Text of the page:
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Re: Dynamic modules: MODULE_HANDLE_SIGNALS etc.

From: Eli Zaretskii
Subject: Re: Dynamic modules: MODULE_HANDLE_SIGNALS etc.
Date: Tue, 22 Dec 2015 18:12:07 +0200

> Cc: address@hidden, address@hidden, address@hidden,
>  address@hidden
> From: Daniel Colascione <address@hidden>
> Date: Mon, 21 Dec 2015 22:14:38 -0800
> And even if it were OK for (say) 'cat' to dump core due to
> > stack overflow in a typical environment (which it's not), Emacs is more
> > important than 'cat', because people use it as an interactive text
> > editor and do not want to lose their work.
> > 
> >> we already crash if we overflow the stack while we're GCing.
> > 
> > If so, that's a bug that should get fixed. It's not an excuse to
> > introduce similar bugs.
> > 
> > Really, the idea that it's OK for Emacs to crash is a nonstarter. Emacs
> > should not crash.
> Ideally, we wouldn't have bugs. But we do, and when we hit them, we
> should crash reliably and deterministically if we can't recover
> reliably.

I'm sorry, Daniel, but that kind of philosophy is a non-starter with
Emacs.  Saving the user's work even in some cases is much better than
not saving it at all.  And the current scheme is quite reliable, it
works in many scenarios, though not all of them.

As for bugs that cause fatal errors, Emacs always tried to catch them
and at least auto-save.  This also doesn't work with 100% reliability,
but it saved me my work many times in the past.  It would be a step
backward to give up that, just because it's not bullet-proof.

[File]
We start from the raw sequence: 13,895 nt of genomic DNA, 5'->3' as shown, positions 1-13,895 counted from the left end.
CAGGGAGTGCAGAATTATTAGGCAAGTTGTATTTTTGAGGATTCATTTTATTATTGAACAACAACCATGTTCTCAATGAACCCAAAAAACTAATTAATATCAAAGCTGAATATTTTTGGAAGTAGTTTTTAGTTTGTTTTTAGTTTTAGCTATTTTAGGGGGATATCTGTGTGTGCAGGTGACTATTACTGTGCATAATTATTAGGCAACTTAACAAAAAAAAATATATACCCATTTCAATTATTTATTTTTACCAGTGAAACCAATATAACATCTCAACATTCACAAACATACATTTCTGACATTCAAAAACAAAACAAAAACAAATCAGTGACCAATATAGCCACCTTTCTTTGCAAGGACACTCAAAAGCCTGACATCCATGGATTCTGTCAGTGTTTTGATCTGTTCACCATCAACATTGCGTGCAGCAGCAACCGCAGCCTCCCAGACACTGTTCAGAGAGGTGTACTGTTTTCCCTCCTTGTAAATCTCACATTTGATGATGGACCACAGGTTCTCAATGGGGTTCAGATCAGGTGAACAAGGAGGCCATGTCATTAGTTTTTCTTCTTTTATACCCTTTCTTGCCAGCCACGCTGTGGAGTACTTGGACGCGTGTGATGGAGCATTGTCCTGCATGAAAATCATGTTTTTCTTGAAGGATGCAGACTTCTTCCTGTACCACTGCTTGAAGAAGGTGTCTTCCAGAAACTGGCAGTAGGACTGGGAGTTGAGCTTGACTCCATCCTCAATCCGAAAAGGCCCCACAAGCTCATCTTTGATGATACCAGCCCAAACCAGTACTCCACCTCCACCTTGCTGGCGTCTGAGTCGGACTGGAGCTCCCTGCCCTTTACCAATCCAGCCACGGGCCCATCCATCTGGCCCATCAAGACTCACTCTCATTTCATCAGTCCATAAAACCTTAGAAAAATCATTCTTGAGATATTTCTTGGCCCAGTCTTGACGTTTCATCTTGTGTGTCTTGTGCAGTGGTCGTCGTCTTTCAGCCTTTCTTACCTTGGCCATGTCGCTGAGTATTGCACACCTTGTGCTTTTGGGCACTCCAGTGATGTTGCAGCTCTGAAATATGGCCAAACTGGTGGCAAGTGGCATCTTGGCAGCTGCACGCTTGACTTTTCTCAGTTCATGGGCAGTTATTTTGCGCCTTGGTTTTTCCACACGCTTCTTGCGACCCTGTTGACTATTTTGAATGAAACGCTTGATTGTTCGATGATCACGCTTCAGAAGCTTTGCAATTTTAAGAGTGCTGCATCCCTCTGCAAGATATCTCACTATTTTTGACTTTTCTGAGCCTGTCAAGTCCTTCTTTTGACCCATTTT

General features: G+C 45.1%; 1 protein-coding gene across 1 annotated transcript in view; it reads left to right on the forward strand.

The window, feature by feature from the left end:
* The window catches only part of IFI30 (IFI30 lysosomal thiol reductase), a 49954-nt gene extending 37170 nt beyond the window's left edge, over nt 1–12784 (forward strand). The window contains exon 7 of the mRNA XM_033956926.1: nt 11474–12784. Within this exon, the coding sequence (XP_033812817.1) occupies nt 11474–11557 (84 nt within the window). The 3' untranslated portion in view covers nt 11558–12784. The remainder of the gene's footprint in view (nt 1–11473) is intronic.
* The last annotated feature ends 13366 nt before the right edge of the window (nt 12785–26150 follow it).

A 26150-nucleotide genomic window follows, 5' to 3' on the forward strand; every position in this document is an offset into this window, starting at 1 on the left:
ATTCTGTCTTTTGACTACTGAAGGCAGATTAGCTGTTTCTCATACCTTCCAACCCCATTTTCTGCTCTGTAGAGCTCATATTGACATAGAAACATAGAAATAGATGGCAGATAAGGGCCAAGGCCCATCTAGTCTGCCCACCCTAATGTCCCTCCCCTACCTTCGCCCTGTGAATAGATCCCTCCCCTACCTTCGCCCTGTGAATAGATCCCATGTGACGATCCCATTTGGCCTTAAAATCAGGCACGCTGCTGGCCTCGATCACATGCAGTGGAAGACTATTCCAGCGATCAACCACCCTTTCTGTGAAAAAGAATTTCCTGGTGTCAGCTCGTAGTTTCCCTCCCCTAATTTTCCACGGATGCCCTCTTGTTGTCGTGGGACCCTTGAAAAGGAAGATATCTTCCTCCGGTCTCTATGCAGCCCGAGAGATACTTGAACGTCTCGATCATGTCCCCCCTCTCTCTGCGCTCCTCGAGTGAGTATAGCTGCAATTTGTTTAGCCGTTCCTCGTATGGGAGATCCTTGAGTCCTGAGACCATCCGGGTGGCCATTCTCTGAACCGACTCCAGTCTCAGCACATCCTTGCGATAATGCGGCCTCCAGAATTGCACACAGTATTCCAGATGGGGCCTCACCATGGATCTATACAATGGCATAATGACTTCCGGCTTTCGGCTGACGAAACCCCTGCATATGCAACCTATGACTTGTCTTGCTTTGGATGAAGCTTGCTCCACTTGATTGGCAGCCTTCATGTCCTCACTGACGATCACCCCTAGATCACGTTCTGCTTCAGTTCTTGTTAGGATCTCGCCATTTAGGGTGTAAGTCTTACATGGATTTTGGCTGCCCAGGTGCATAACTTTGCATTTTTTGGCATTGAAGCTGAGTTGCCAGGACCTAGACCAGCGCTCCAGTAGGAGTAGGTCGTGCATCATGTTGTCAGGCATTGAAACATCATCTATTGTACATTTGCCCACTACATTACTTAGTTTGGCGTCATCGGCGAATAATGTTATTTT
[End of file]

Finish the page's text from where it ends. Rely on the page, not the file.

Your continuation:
IOW, crashing reliably is an anti-thesis for Emacs, has been for as
long as I can remember.  And for very good reasons, IMO.  We are not
going to change that.

> The current stack overflow scheme can't recover reliably because it
> doesn't fix maintain invariants. There are ways to fix it --- e.g.,
> we can make our own guard pages, mark them PROT_NONE, and on stack
> overflow, mark them PROT_READ | PROT_WRITE long enough to reach
> eval, *then* signal, but I don't think it's worth it.

Improvements to the current recovery are welcome, although what you
suggest might run afoul of constant changes in the OS internals, so it
could be fragile (or perhaps even impossible on some systems).  Still,
if you have patches to propose, please do, and thanks.

Bottom line, I mostly agree with Paul: we should keep the stack
overflow recovery.  We should also try improving it as much as
possible, in particular wrt modules.  However, I don't think letting
modules run arbitrary stack unwinders, let alone Lisp handlers, when
we detect a stack overflow is a good idea, because the alternate stack
is too small for that, and will run higher risk defeating the

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